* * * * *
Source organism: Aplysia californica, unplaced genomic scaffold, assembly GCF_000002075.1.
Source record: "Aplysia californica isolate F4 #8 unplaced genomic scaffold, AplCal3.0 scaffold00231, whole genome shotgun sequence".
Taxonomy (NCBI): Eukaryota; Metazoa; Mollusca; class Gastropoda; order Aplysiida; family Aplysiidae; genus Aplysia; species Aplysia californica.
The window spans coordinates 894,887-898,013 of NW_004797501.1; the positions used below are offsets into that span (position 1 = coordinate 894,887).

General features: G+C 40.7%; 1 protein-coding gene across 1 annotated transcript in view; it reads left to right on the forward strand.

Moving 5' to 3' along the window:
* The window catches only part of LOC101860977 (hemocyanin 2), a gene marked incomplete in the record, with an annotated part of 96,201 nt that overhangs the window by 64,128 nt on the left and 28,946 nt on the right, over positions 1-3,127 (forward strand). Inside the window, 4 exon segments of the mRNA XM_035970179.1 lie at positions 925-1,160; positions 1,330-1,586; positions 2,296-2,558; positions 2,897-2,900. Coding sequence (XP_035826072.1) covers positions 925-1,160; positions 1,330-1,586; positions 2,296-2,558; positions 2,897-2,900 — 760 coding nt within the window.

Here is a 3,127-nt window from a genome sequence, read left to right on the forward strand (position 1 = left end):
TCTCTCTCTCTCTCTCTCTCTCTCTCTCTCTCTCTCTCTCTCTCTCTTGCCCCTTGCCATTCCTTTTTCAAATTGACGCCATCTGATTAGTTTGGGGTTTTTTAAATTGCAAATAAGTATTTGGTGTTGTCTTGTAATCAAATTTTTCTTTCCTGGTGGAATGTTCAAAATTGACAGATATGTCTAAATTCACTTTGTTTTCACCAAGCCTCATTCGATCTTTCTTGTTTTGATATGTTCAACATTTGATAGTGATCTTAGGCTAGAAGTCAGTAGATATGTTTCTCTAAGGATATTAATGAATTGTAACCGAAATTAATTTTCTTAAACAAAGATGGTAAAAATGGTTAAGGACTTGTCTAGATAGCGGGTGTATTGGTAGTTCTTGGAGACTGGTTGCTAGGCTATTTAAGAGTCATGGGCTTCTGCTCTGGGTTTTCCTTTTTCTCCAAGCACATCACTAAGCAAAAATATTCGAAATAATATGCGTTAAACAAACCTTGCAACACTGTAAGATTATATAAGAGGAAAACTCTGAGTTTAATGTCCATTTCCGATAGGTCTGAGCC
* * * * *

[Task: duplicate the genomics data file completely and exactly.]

Source organism: Aplysia californica, unplaced genomic scaffold, assembly GCF_000002075.1.
Source record: "Aplysia californica isolate F4 #8 unplaced genomic scaffold, AplCal3.0 scaffold00231, whole genome shotgun sequence".
Taxonomy (NCBI): Eukaryota; Metazoa; Mollusca; class Gastropoda; order Aplysiida; family Aplysiidae; genus Aplysia; species Aplysia californica.
The window spans coordinates 894,887-898,013 of NW_004797501.1; the positions used below are offsets into that span (position 1 = coordinate 894,887).

General features: G+C 40.7%; 1 protein-coding gene across 1 annotated transcript in view; it reads left to right on the forward strand.

Moving 5' to 3' along the window:
* The window catches only part of LOC101860977 (hemocyanin 2), a gene marked incomplete in the record, with an annotated part of 96,201 nt that overhangs the window by 64,128 nt on the left and 28,946 nt on the right, over positions 1-3,127 (forward strand). Inside the window, 4 exon segments of the mRNA XM_035970179.1 lie at positions 925-1,160; positions 1,330-1,586; positions 2,296-2,558; positions 2,897-2,900. Coding sequence (XP_035826072.1) covers positions 925-1,160; positions 1,330-1,586; positions 2,296-2,558; positions 2,897-2,900 — 760 coding nt within the window.

Here is a 3,127-nt window from a genome sequence, read left to right on the forward strand (position 1 = left end):
TCTCTCTCTCTCTCTCTCTCTCTCTCTCTCTCTCTCTCTCTCTCTCTTGCCCCTTGCCATTCCTTTTTCAAATTGACGCCATCTGATTAGTTTGGGGTTTTTTAAATTGCAAATAAGTATTTGGTGTTGTCTTGTAATCAAATTTTTCTTTCCTGGTGGAATGTTCAAAATTGACAGATATGTCTAAATTCACTTTGTTTTCACCAAGCCTCATTCGATCTTTCTTGTTTTGATATGTTCAACATTTGATAGTGATCTTAGGCTAGAAGTCAGTAGATATGTTTCTCTAAGGATATTAATGAATTGTAACCGAAATTAATTTTCTTAAACAAAGATGGTAAAAATGGTTAAGGACTTGTCTAGATAGCGGGTGTATTGGTAGTTCTTGGAGACTGGTTGCTAGGCTATTTAAGAGTCATGGGCTTCTGCTCTGGGTTTTCCTTTTTCTCCAAGCACATCACTAAGCAAAAATATTCGAAATAATATGCGTTAAACAAACCTTGCAACACTGTAAGATTATATAAGAGGAAAACTCTGAGTTTAATGTCCATTTCCGATAGGTCTGAGCC